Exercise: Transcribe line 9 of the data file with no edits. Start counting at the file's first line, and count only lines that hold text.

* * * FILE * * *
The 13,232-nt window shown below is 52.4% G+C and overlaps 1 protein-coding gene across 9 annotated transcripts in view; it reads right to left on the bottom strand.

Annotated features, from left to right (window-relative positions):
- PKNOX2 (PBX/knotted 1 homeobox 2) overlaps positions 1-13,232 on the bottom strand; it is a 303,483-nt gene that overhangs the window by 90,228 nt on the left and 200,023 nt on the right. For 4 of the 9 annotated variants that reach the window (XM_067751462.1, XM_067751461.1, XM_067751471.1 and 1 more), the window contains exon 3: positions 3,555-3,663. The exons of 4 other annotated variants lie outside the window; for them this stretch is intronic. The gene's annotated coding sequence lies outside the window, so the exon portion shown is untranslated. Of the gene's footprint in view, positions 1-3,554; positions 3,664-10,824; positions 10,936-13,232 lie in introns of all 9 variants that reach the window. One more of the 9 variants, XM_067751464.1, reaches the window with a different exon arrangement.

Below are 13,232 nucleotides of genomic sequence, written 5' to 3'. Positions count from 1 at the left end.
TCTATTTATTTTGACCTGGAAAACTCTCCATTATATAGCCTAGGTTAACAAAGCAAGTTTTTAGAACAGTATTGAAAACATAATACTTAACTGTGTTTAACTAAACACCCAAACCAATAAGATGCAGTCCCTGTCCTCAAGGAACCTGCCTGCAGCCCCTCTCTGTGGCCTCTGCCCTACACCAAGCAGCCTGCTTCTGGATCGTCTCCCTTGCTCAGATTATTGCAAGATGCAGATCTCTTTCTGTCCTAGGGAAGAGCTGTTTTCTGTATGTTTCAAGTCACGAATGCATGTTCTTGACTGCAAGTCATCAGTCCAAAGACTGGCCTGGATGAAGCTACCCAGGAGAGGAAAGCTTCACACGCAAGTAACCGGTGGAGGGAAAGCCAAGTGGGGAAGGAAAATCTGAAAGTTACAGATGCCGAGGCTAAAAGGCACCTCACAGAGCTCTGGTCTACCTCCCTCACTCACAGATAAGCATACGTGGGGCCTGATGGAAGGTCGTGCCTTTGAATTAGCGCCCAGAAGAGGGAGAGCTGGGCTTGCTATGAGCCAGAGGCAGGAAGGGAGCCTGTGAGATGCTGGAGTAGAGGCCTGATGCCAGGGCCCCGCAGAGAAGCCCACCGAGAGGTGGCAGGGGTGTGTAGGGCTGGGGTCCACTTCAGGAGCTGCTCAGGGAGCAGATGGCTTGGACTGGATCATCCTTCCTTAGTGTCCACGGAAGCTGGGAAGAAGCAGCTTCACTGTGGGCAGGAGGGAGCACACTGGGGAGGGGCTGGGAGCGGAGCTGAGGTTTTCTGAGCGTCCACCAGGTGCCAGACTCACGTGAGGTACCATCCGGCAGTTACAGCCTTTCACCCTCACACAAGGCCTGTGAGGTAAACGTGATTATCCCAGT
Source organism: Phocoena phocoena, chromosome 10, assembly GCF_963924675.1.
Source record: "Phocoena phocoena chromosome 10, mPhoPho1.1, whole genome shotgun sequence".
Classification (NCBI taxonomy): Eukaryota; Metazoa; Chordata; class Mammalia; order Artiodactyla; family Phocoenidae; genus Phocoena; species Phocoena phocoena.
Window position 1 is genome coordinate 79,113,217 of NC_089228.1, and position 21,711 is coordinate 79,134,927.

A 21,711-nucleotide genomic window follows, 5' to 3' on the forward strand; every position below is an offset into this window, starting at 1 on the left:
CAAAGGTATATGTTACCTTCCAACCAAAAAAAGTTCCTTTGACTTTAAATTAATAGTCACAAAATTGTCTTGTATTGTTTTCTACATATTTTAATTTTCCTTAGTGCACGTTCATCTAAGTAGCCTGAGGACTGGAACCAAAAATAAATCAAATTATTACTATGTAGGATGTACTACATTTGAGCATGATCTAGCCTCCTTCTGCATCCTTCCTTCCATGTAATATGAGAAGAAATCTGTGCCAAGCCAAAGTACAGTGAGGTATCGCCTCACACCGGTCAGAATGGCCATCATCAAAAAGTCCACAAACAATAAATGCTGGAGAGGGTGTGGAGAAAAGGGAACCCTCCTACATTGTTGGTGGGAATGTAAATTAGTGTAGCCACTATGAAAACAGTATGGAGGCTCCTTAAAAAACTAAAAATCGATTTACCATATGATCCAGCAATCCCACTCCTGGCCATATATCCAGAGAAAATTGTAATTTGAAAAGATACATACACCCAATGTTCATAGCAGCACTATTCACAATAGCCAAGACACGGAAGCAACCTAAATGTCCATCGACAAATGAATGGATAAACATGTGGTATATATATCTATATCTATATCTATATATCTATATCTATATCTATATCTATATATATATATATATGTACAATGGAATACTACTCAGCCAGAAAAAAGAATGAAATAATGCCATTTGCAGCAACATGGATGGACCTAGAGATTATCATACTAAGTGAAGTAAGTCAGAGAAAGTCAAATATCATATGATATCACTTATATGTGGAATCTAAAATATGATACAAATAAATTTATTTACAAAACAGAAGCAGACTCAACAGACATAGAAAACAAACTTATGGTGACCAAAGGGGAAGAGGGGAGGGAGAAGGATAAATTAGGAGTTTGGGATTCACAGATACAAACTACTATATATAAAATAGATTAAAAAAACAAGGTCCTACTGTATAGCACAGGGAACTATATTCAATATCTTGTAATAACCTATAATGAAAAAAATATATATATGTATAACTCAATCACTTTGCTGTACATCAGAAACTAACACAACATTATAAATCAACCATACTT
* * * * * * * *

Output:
Window position 1 is genome coordinate 79,113,217 of NC_089228.1, and position 21,711 is coordinate 79,134,927.